Monday, November 07, 2005

higher (priced) education?

:: THIS BLOG HAS MOVED TO SuckyBlog.com ::
private colleges today cost about $45,000 / year including room, board, tuition, books, expenses, health care, travel between home and school, and a little bit leftover for personal expenses. uc's are significantly less- about half as much if you live on/near campus, and a quarter of the price of a private college/university if you live at home. about 15 years ago schools cost $22,000 if memory serves. so the cost of higher education, both public and private, has gone up at about twice the rate of overall inflation. $200,000 for four years is a lot of dinero for almost anybody. and it's not just higher education- polytechnic school in pasadena, a private prep school, now costs around $25,000 vs free for public school.

then there's always the debate of public school vs private school (at all levels). are smaller classes more beneficial than lecture halls? are participation and discussion critical to the development of a young mind? this is of course assuming larger student bodies at state schools have classes that are more lecture- than discussion-oriented, and vice versa for private schools with smaller enrollments. do hanging out with some of the nation's elite brats help your child get ahead in life? do you measure "getting ahead" in the same way as trust fund kids and their parents? and if you do believe in the benefits of private education, how much of a premium would you pay? 50%? 100%? 200%? or better yet, consider the premium as a percentage of your income and savings.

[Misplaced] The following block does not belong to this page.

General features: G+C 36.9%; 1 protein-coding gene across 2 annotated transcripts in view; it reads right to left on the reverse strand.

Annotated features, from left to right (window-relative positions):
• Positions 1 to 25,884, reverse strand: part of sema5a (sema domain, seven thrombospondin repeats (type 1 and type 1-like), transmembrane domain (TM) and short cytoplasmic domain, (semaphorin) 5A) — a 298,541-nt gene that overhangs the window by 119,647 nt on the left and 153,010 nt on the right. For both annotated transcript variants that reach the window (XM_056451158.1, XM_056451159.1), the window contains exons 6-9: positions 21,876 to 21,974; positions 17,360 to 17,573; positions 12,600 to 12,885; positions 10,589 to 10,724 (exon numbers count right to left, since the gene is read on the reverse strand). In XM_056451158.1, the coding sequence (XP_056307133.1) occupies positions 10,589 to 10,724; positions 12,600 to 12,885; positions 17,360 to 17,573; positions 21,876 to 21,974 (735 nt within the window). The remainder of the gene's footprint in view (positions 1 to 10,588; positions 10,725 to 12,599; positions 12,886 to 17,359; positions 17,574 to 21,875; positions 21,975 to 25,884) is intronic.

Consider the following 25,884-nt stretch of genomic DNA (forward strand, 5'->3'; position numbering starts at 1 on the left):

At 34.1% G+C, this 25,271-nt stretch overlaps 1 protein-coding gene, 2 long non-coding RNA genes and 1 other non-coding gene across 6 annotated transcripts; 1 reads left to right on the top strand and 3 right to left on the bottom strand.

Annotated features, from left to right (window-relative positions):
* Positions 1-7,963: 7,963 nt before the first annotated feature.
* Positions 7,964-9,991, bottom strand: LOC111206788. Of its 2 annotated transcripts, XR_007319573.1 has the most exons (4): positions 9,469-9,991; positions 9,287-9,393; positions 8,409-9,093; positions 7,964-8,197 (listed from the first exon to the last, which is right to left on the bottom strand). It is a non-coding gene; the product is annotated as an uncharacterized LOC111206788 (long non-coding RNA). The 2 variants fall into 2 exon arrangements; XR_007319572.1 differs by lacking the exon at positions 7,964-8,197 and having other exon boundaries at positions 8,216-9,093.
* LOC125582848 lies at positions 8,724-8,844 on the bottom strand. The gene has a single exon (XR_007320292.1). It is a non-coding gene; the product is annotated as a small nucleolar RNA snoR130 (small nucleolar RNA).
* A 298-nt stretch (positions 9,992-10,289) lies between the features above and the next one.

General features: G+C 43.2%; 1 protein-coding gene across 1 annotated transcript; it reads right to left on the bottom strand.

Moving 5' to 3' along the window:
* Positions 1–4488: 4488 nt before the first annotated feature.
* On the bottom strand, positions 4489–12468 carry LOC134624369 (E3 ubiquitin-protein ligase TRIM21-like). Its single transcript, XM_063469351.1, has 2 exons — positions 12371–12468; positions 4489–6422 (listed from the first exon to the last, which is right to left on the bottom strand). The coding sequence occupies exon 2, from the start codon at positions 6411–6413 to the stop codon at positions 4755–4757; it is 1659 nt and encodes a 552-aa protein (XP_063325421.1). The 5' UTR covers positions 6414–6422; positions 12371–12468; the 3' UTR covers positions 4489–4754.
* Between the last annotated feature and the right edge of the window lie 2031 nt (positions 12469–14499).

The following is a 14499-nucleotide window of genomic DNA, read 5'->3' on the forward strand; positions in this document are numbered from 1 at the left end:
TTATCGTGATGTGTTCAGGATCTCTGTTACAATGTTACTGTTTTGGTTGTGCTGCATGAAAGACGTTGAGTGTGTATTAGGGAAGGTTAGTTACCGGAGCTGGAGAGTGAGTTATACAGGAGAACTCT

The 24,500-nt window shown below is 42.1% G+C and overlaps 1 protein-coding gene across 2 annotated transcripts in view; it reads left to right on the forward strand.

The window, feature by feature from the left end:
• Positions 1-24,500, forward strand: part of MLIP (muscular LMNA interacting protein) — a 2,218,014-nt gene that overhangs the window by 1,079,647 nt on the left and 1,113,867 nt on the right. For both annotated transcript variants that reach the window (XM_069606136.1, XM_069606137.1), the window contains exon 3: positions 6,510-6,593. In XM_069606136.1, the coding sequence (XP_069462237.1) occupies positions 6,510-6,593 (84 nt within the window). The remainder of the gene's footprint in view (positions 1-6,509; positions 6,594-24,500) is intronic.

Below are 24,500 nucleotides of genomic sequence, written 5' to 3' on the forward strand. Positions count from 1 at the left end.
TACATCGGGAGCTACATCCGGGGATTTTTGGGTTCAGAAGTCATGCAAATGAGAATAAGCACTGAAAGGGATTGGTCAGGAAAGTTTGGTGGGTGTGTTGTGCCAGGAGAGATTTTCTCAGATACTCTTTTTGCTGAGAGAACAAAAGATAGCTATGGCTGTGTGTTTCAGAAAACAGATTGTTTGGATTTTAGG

anybody who's attended private school knows that although every school has its share, not everyone at private school is a spoiled brat. there are lots of kids there from humbler backgrounds, and there are also kids from wealthy families who work hard and aren't spoiled. and on the flip side it's also nice to go to a uc, make good friends, and wind up near your hometown 15 years later with many of your college buddies living nearby. when you go across the country to attend college it doesn't always turn out that way- you often wind up with friends scattered all around the world pursuing their very different lives, and as everyone gets older and busier it becomes harder to stay connected.

party on (that's what college is about anyway, no? haha)

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